Portland teachers ready to fight

October 19, 2009

PORTLAND, Ore.--The Portland Public School Board meeting opened on October 12 with a rendition of the union song "Solidarity Forever"--sung by over 300 seriously angry teachers, who have now been working without a contract for 15 months.

The chair of the board started off the meeting saying how the board "respects" teachers. This was greeted with some derision by the crowd, made up of members of the Portland Association of Teachers (PAT) and other union members showing their solidarity.

There have been several rallies of teachers at school board meetings over the past years when the school board and its well-paid negotiators were playing hardball and stalling. But this one was markedly different than in the past. Before teachers were angry, but usually stayed respectfully quiet. This time, with the board pushing teachers to the limit, teachers were very vocal.

PAT President Rebecca Levison addressed the school board, pointing out teachers who are struggling with more students and less equipment. She said that teachers under the present proposal would earn less than they did in 2007. Meanwhile, the school board, which harps on about "shared sacrifice," has hired three new deputy superintendents, who have been given a pay raise of over $13,000 each--the equivalent of one-third of what a teacher makes after four years of experience.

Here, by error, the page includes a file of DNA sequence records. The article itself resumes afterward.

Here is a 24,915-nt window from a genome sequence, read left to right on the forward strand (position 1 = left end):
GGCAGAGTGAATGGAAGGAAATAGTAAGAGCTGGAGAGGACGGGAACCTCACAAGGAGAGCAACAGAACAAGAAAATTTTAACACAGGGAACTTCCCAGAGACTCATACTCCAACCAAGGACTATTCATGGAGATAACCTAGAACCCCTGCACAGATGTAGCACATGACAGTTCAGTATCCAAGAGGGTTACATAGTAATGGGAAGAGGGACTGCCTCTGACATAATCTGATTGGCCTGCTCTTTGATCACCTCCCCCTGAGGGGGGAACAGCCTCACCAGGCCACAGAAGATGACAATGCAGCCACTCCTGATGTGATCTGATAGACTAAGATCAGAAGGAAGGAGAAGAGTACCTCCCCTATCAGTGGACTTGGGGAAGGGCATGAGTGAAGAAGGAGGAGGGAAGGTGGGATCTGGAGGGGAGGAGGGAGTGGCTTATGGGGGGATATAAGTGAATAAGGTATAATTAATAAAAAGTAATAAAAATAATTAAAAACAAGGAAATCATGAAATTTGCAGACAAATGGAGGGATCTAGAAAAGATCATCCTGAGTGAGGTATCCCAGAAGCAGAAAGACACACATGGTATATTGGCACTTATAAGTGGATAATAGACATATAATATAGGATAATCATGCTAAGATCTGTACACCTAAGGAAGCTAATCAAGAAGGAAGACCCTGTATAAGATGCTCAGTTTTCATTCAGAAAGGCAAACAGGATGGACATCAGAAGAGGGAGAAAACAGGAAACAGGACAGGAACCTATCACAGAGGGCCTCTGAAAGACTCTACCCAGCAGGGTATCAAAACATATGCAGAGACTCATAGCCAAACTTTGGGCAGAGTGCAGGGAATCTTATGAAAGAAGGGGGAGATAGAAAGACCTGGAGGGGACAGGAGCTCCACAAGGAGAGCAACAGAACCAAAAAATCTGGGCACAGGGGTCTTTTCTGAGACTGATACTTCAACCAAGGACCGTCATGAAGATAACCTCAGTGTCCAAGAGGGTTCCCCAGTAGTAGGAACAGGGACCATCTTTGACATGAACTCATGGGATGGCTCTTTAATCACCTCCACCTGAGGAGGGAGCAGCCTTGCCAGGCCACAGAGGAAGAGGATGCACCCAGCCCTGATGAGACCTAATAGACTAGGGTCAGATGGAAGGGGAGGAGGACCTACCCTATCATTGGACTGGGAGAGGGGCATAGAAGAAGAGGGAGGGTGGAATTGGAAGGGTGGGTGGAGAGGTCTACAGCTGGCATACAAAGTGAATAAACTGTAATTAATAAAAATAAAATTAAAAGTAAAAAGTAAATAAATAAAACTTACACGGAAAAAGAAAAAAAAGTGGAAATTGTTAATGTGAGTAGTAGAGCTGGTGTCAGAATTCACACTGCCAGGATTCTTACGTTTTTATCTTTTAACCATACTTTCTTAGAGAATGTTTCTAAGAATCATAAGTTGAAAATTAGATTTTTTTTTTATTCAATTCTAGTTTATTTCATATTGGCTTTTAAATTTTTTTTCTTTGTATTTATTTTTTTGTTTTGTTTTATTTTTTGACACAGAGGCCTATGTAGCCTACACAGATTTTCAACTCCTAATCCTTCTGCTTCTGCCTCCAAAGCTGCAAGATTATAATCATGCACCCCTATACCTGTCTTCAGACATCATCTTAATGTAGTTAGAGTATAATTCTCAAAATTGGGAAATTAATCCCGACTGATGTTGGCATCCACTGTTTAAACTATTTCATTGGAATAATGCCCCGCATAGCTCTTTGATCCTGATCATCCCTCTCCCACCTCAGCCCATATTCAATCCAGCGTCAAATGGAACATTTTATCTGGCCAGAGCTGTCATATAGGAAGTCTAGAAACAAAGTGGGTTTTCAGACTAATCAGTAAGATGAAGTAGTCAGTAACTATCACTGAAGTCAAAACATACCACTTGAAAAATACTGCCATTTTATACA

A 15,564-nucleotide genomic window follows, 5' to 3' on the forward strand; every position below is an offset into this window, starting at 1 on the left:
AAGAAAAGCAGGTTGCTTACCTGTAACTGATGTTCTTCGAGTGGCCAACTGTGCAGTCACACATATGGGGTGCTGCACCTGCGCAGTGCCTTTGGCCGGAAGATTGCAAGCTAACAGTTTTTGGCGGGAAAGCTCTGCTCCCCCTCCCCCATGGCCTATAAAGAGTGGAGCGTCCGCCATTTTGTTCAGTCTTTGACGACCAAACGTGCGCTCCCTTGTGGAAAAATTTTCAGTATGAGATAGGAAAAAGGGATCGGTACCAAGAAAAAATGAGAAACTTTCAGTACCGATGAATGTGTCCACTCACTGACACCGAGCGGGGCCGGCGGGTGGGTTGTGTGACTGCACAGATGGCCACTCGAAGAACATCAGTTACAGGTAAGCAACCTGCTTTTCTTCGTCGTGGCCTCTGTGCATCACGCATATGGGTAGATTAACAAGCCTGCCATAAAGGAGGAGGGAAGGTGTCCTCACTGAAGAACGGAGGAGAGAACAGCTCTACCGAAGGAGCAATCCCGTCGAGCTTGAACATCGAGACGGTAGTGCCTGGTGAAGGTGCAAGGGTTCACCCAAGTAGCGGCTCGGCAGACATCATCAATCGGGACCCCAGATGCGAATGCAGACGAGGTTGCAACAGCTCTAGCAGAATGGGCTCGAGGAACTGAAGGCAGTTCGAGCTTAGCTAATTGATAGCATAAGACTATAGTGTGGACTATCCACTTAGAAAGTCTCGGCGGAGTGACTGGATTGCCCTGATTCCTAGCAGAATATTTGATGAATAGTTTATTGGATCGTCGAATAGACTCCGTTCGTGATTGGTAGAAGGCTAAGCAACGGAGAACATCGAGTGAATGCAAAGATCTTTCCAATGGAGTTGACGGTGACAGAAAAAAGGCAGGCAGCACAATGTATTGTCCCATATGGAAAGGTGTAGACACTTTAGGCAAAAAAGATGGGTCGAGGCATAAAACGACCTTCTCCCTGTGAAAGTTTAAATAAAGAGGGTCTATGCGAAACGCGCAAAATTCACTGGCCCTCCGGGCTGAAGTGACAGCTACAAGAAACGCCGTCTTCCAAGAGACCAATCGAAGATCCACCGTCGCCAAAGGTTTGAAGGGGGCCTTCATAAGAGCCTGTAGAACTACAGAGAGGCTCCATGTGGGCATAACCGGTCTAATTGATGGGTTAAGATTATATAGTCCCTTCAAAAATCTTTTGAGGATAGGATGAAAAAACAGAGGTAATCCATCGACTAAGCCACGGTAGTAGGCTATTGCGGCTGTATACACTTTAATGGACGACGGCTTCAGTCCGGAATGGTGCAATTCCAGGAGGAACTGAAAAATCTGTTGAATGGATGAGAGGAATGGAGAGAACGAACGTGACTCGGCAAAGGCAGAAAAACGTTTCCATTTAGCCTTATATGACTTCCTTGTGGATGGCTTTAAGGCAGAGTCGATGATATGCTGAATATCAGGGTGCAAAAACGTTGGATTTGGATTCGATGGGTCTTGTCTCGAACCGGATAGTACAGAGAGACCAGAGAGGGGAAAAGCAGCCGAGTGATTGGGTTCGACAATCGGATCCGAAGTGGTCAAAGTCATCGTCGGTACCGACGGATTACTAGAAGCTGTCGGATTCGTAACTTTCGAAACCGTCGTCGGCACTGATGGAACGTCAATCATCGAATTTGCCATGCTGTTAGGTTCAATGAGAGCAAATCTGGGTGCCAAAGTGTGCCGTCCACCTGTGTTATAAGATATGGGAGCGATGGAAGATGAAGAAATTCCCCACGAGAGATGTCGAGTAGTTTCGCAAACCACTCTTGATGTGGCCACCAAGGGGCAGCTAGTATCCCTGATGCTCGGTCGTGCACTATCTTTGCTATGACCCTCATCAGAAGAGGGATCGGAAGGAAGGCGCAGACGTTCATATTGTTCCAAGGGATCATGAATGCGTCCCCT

Teachers are already working 50 or more hours a week and are experiencing increased class sizes. The board has informed the PAT by e-mail that there will be five "furlough" days, and no doubt the board will want more. The school board also wants to extend the school day and the school year without extra pay.

PAT negotiators were in mediation with the school board and talked until 11 p.m. that evening, but got nowhere. PAT has sent another survey to its members to see what teachers will not tolerate.

When Levison finished, the teachers left in unison. If the teachers are going to achieve anything, the anger that was on display must be turned into action.

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